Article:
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Yara Shahidi on Inclusivity, Equality, Growing Up in 2020

Yara Shahidi Penned a Heartfelt Essay on Race, Equality, and Building a More Inclusive Future

PASADENA, CALIFORNIA - FEBRUARY 22: Yara Shahidi arrives at the 51st NAACP Image Awards on February 22, 2020 in Pasadena, California. (Photo by Steve Granitz/WireImage)

In a heartfelt essay penned for Net-A-Porter's 20th anniversary, Yara Shahidi opened up about being born at the turn of the millennium and what it's been like for her to witness and participate in recent global movements towards inclusivity and equality. Quoting American novelist and playwright James Baldwin, Yara writes, "Perhaps home is not a place but simply an irrevocable condition." In the essay, Yara explains that this sense of home is something she and her entire generation have yet to find.

"Rather than being complacent with the world we've inherited, we have taken on the project of constructing a new home, built on a foundation of inclusivity."

"Inheriting the progress fought for by prior generations – from the civil rights movement to Stonewall – I was born into a world of possibility," she said. "Being proudly Black and Iranian, my freedoms and privileges are the clear result of generations of a global commitment to progress and justice . . . Here we stand on the precipice of progress and possibility. My generation proudly takes ownership of our identities and revels in our intersections. So why, at 20, do I feel as though we are looking for a home?"

Yara went on to explain that her birth year 2000 marked pivotal changes in technology, noting that growing up alongside the digital world created a sense of global community among her and her peers but also changed the way they relate to each other as a generation. "The same technologies that have connected us also surveille our Black and Brown communities," she wrote.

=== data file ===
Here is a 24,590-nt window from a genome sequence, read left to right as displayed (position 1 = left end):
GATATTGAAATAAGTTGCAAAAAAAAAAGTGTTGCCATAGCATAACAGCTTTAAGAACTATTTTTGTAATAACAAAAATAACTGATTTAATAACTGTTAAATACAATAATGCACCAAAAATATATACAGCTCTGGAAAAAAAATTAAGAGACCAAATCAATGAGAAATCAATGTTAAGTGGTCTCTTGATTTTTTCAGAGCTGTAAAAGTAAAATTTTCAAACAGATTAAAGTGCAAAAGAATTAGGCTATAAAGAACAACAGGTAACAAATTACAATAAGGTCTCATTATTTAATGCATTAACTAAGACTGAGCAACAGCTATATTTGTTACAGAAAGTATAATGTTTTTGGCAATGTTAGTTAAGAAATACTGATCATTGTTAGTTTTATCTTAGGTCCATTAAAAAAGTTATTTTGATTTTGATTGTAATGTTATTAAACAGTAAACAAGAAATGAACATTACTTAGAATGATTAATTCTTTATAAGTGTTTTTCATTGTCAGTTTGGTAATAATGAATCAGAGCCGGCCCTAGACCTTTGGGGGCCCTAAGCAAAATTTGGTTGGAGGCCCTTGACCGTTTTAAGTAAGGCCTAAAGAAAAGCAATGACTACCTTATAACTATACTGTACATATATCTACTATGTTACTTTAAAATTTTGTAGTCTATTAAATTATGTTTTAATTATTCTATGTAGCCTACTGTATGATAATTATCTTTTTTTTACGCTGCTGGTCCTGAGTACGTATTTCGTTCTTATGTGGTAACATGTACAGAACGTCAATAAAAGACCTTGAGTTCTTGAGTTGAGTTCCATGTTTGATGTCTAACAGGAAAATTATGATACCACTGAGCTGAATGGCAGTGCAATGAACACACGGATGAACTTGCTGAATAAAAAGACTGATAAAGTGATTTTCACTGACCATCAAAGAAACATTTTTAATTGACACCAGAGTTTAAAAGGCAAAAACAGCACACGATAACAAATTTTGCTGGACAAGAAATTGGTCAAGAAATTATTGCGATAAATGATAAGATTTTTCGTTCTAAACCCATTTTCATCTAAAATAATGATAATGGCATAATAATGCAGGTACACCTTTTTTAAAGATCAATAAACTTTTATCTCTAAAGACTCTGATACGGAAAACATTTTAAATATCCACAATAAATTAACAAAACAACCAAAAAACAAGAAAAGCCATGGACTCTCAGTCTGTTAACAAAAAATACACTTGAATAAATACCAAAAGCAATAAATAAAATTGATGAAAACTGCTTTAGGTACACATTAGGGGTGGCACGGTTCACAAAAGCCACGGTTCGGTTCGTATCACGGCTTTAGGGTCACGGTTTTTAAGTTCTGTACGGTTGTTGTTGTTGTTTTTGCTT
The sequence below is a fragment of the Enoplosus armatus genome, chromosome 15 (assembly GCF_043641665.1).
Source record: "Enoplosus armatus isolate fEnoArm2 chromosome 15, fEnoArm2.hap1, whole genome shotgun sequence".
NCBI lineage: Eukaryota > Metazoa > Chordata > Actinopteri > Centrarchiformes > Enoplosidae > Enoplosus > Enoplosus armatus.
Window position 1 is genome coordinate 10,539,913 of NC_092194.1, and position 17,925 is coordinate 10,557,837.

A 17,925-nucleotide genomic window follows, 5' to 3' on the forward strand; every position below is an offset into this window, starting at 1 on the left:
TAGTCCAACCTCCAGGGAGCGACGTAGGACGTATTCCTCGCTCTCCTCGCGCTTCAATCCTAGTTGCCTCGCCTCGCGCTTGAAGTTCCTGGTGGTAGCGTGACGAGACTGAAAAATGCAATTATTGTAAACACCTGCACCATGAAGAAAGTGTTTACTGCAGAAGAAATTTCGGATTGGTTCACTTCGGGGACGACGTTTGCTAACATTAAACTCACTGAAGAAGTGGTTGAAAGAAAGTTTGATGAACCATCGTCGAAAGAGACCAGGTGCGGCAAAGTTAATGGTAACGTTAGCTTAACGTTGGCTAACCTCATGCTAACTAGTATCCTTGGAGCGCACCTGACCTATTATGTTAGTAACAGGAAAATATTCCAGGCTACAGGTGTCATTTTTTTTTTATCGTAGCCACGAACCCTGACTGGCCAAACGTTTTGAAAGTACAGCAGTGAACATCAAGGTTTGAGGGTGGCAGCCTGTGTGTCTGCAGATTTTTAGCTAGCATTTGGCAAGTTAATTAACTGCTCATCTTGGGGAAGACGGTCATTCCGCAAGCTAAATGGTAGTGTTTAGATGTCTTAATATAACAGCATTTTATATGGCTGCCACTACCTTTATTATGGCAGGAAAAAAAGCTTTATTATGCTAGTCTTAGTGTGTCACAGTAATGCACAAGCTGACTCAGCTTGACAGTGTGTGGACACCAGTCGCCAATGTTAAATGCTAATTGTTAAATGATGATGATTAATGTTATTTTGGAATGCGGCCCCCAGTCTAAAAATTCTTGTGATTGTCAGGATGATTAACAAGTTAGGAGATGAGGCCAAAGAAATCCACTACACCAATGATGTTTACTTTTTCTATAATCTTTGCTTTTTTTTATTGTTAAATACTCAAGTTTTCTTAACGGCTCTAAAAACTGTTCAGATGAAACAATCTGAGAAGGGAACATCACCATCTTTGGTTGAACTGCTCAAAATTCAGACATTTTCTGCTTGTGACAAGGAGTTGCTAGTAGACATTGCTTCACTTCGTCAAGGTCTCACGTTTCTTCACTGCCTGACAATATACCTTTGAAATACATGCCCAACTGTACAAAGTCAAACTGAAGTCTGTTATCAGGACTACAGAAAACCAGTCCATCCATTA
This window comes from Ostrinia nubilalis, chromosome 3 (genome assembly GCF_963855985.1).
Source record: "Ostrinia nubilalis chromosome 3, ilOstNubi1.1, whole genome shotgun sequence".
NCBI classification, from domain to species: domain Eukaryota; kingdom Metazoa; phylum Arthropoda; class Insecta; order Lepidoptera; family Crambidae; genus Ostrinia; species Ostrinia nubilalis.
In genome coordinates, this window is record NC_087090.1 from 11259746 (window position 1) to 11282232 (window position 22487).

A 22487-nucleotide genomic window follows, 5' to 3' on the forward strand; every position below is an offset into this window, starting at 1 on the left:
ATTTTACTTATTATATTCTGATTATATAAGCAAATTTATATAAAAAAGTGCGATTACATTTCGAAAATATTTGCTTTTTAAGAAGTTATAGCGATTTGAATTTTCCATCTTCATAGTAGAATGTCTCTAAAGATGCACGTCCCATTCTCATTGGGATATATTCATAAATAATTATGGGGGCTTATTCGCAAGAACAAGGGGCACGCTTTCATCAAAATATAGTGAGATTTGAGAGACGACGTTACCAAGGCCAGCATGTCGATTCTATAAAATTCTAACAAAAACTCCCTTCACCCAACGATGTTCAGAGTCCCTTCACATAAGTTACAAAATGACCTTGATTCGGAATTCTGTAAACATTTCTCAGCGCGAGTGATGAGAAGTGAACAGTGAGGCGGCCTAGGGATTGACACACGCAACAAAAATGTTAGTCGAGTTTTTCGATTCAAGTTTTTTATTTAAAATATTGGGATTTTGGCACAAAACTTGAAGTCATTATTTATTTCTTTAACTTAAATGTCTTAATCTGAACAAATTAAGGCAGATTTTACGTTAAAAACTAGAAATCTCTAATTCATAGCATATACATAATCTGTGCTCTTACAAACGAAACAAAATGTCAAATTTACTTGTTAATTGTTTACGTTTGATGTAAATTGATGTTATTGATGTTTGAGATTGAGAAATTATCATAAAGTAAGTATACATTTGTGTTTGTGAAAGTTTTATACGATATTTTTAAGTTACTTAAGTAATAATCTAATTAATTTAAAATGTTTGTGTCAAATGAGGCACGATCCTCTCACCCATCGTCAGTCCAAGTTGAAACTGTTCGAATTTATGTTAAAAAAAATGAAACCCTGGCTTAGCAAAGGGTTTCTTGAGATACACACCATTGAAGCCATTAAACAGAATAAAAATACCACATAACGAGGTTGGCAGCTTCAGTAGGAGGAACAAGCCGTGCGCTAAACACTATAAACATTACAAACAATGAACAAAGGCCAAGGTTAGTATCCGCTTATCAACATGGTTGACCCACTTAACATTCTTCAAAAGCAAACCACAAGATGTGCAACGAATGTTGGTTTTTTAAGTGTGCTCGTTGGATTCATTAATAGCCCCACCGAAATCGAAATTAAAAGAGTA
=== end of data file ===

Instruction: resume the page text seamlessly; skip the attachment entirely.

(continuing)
The 20-year-old Grown-ish star adds that growing up in a world where police terrorism is prevalent and global protests seem neverending creates a "collision of the forward movement of 2020 and the hate and discrimination that chain us." Yara said this collision has created a sense of "homelessness" within her that, while once uncomfortable, has since turned into a source of hope.

"All of us bring our many tools to the table to partake in the work of system-breaking and space-making," she wrote. "Rather than being complacent with the world we've inherited, we have taken on the project of constructing a new home, built on a foundation of inclusivity." For her part, Yara has been a vocal activist for change, and even commemorated her 18th birthday with a voter-registration party in honor of those who came before her and fought for the right to vote.

Yara added that, in a world filled with so much uncertainty, it is crucial to be a resource to those around you, financially, emotionally, and physically whenever possible. "So where do we, Gen Z, go from here? I have no clue," she said. "But I eagerly await the efforts of our compound voices and I look forward to the home we build."

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Image Source: Getty / Steve Granitz
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